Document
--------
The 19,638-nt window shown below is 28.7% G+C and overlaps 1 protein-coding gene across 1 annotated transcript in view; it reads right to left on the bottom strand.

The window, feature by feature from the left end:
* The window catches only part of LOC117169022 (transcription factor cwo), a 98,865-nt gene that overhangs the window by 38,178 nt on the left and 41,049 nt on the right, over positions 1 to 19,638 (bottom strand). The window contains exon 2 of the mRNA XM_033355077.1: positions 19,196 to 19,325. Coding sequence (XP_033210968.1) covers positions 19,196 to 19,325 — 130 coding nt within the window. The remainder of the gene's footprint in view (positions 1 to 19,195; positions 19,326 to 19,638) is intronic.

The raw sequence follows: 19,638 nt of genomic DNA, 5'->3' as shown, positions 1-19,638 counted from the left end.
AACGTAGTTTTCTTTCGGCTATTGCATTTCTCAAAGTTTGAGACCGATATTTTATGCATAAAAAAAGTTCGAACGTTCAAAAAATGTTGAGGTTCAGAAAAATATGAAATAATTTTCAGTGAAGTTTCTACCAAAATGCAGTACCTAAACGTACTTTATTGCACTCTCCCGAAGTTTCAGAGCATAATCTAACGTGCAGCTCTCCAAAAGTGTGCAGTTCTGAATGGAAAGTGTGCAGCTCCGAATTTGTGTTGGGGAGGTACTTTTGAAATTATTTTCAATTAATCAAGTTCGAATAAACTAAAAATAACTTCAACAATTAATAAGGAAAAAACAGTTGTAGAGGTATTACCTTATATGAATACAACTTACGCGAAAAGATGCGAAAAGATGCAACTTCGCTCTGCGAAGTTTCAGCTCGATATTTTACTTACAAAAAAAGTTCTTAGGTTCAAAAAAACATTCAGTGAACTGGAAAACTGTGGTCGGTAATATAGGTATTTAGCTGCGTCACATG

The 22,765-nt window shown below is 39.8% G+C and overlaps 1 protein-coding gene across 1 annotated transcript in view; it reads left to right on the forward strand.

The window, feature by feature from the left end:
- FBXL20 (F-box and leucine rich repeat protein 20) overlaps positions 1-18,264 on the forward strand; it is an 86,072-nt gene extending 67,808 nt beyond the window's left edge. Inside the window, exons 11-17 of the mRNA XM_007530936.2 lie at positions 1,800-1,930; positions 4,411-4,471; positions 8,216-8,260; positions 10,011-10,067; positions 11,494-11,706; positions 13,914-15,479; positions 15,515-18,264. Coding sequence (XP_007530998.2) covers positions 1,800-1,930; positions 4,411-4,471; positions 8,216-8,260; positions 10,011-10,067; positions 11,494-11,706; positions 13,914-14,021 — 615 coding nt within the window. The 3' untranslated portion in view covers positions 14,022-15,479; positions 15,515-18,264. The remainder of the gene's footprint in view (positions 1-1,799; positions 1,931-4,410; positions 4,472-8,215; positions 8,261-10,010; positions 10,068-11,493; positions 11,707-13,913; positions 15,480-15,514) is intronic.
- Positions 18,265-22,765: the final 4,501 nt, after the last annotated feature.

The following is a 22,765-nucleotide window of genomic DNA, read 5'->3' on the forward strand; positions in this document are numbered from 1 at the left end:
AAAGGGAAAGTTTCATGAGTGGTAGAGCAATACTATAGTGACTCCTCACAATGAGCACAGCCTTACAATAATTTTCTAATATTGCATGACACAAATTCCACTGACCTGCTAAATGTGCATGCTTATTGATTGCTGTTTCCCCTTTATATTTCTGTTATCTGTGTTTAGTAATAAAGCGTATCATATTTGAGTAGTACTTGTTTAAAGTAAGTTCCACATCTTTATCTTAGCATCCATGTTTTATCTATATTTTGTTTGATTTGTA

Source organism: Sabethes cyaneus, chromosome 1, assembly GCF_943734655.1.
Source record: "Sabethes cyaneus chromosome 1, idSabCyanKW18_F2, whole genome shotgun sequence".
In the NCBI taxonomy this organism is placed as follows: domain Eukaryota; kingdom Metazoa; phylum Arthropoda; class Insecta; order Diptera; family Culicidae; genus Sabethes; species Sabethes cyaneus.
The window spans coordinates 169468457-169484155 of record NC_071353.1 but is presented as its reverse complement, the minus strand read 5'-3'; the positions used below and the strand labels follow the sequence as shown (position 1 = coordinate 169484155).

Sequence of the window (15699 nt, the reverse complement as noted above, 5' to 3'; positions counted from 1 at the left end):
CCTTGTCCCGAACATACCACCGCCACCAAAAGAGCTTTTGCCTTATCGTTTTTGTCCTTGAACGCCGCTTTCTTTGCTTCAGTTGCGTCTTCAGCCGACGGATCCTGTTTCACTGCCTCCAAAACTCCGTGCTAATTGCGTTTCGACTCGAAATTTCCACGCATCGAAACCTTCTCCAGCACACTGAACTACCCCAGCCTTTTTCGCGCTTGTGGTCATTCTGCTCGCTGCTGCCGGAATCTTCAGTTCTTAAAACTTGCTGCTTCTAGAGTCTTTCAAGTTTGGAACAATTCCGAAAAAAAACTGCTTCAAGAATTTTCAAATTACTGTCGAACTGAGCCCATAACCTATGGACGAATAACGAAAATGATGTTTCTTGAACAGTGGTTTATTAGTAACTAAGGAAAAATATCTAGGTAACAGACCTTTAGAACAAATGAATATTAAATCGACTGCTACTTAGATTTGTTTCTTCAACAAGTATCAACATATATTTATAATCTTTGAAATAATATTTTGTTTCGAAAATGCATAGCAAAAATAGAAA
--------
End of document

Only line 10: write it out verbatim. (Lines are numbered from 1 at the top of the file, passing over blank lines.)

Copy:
The following is a 22,765-nucleotide window of genomic DNA, read 5'->3' on the forward strand; positions in this document are numbered from 1 at the left end: